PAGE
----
Ohai, Chefs! This is my first post on the Chef blog, and I’m thrilled to be part of this fantastic community of innovators. It was great to meet so many of you at ChefConf 2015, where I spoke in the plenary session.
Since I joined Chef, many of you have asked about my role as Director of Organizational Performance and Analytics (OPA!). Broadly speaking, analytics focuses on measurement, metrics, and the analysis of those metrics. My primary mandate is to help Chef continuously improve, whether that improvement be in developing and delivering software, understanding customers, or understanding the DevOps space generally. Like all of you, I want Chef to be an organization that moves at velocity.
As an example of my work, be on the lookout for a series of upcoming posts on this blog about the Chef Community Cookbooks Survey.
For now, I’d like to start by telling you a bit about my perspective on developing a metrics-driven culture, some measures that I think are important to Chef, and a little about what has brought me to Chef.
When I joined the company, there were pockets of people thinking about measurement and doing awesome things around it, but that mindset wasn’t widespread. So, in my introductory email to Chef employees, I included a reference to Data Driven: Creating a Data Culture. It’s a great, short book by Hilary Mason and DJ Patil that describes what data-driven cultures are like and how to create them. I also wanted to let people know they could come chat with me about metrics and measurement, whether they were already doing it or not.
My current work centers around three primary initiatives.
- Rigor. The bulk of my work at Chef focuses on initiatives in the company where rigor and science can help us answer questions in precise ways. For example, this includes continued work on my DevOps and the Bottom Line, which will help both our customers and the industry at large better understand how DevOps can help achieve better ROI and organizational outcomes. This work also includes the use of research methodologies in addressing questions like:
- How does infrastructure as code make an organization more effective and efficient?
- How do governance, risk and compliance play a role in DevOps initiatives in organizations?
It’s an exciting time, because it’s providing opportunities to partner with external stakeholders and other organizations on great projects. Stay tuned!
- Strategy and Measurement. I’ve met with the leadership team at Chef to compile and refine the list of measures that are important to us at Chef. I call this list the Chef Scorecard 2015, and it’s only about a page long. I wanted the list to be concise for several reasons:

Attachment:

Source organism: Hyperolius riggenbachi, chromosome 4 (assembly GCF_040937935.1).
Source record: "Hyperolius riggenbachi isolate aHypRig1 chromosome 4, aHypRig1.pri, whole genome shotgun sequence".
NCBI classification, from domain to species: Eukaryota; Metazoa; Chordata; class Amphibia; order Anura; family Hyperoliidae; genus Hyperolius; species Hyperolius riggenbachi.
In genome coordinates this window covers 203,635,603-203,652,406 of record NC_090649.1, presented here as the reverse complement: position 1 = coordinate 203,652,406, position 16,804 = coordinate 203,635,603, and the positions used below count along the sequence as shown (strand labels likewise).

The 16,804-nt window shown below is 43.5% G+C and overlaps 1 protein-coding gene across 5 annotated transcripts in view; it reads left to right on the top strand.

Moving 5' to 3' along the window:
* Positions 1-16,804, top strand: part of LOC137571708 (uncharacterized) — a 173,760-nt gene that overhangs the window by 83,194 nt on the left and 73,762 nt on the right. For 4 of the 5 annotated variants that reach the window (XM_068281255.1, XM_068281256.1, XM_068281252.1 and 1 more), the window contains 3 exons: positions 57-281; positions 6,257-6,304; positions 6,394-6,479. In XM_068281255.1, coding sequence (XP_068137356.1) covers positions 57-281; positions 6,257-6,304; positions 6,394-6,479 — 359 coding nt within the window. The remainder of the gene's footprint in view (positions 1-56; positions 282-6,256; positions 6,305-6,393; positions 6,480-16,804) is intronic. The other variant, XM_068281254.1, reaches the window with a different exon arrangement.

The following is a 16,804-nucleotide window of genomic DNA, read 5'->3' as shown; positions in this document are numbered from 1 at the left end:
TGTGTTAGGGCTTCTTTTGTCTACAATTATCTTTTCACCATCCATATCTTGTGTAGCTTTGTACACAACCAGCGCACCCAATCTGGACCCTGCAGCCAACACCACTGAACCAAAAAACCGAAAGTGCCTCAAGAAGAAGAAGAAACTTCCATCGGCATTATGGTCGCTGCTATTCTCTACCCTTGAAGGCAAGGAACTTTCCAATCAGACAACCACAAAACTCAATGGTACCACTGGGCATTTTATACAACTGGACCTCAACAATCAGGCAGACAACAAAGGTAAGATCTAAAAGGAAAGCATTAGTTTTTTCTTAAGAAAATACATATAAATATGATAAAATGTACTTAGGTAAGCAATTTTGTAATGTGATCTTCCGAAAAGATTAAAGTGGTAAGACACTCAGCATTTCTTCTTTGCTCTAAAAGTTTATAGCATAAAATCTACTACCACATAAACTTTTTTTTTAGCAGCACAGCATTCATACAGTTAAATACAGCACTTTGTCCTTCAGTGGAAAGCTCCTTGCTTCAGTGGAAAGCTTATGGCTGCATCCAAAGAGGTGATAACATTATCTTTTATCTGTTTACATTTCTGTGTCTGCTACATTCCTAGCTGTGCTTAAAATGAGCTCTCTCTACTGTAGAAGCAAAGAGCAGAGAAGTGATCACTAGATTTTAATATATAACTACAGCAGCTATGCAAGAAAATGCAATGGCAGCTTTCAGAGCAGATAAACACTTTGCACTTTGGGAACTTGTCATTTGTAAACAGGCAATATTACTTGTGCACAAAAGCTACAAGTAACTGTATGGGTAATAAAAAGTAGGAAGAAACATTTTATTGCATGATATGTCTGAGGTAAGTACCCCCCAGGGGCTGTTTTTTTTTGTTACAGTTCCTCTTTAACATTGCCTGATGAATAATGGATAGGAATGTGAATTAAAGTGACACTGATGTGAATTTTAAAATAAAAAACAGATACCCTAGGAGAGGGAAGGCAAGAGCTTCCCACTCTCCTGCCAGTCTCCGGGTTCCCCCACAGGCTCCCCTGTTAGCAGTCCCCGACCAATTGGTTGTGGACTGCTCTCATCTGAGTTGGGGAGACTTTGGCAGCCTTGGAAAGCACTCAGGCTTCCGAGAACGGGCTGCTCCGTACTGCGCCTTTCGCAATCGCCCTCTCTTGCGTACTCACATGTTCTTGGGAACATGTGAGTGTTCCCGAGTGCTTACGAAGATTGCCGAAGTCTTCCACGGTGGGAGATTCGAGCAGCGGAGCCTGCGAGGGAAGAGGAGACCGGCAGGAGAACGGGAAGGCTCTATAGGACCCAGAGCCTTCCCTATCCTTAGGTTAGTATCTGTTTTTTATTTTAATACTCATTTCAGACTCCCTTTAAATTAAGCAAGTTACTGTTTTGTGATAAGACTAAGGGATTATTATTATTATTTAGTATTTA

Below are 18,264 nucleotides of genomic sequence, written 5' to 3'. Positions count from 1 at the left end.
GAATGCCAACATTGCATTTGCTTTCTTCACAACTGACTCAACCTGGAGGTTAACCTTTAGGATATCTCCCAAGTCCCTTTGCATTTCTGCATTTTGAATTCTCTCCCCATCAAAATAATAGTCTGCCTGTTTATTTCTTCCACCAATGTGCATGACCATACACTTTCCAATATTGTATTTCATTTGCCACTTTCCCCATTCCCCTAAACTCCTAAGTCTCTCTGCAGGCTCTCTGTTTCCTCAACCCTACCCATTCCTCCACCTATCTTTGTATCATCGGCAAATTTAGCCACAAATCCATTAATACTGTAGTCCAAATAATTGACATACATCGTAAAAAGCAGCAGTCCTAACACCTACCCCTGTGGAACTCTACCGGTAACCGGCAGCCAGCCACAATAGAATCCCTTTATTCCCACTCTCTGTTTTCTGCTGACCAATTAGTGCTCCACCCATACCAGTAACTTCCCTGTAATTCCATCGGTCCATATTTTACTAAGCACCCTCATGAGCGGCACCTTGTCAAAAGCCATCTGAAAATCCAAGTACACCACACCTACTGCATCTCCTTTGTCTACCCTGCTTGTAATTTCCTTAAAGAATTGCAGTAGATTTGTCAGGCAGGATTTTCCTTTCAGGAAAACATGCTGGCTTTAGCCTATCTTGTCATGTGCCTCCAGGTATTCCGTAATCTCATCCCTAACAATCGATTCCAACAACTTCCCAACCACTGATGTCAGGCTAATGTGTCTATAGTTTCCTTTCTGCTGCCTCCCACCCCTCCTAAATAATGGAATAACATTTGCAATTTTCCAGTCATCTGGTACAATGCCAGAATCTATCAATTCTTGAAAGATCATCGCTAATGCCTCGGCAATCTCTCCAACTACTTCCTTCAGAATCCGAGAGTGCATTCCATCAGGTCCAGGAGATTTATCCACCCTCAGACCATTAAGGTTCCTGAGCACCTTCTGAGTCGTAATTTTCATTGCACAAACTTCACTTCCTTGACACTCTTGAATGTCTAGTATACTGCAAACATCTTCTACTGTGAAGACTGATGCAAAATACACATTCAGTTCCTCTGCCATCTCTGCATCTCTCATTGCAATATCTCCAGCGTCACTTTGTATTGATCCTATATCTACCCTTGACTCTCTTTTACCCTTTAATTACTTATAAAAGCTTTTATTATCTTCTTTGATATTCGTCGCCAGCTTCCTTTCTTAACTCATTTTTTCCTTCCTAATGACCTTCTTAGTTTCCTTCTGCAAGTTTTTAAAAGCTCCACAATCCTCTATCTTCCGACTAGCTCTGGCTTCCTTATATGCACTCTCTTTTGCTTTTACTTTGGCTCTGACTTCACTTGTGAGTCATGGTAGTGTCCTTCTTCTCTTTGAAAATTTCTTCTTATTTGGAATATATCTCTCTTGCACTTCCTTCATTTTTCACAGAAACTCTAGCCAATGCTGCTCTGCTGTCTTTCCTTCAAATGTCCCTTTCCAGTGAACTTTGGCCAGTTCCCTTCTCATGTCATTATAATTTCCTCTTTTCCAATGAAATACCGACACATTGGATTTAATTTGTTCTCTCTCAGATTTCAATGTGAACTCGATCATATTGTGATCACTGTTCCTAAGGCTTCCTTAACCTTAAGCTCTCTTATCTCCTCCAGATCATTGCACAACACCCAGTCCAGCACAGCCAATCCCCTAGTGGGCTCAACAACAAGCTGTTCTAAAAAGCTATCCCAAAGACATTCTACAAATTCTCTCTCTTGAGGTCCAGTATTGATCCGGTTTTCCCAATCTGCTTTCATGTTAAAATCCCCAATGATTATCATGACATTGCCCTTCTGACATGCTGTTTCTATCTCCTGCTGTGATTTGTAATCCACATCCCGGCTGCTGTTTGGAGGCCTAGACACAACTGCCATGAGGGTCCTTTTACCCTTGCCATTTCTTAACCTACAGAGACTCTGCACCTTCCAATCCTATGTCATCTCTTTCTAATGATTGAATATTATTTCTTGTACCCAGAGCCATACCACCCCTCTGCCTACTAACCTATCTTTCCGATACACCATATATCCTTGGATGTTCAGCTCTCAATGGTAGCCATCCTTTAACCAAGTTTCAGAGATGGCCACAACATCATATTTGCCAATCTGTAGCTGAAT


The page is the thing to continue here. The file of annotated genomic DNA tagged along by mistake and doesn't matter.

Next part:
- It ensures that there are a manageable number of things to focus on.
- It makes it easier to communicate the measures to the organization, which increases alignment.
- Team members find it easier to map their work to organizational goals.
- You can post the list around the office.
- You can read the list quickly.
Each functional area owns the specifics separately, but it was useful to have an overall framework for strategy and measurement.
- Analytics and Measurement. I’ve been working with the Engineering and Product teams in Chef to better measure our R&D process so we can understand and optimize it. I’ve also been working with customer-facing teams so we can understand and optimize the customer experience in areas such as using Chef and learning Chef. Finally, other teams in the company have consulted with me for advice on activities that involve writing survey questions, such as interview evaluations and employee surveys.
I’ve always been interested in technology and got my start as an AS/400 programmer. Before getting my PhD, I also worked with databases and enterprise hardware, and supported these systems as a sysadmin. Today, my research often investigates the ways that tech professionals choose and use technology, and the outcomes of that technology use, and was inspired in large part by a side project.
A colleague and I conducted a usability study for a backup and replication solution that was specifically designed for high-level sysadmins. Our findings showed that sysadmins had specific system and information needs that were unique to the complex, adaptive environments that they worked in and supported. Imagine my surprise when the company pushed back at our findings! Something that I had assumed was widely understood—sysadmins interact with systems in different ways than standard end users because of the complexity of the systems they manage–was not obvious to the usability and development team. That experience prompted me to change the focus of my dissertation research to examine tool use and its impact among technical professionals. The rest is history. (If you want more detail on my research interests or work background, you can find that here.)
Within our community, I’m best known as the lead investigator on the 2014 State of DevOps report. Prior to joining Chef, I was a Professor at Utah State University and Pepperdine University. Leaving academia was a difficult decision, but I’m thrilled to be at Chef, and I look forward to the exciting work I’ll be doing here. I hope you’ll all keep in touch, and let me know if you have any questions.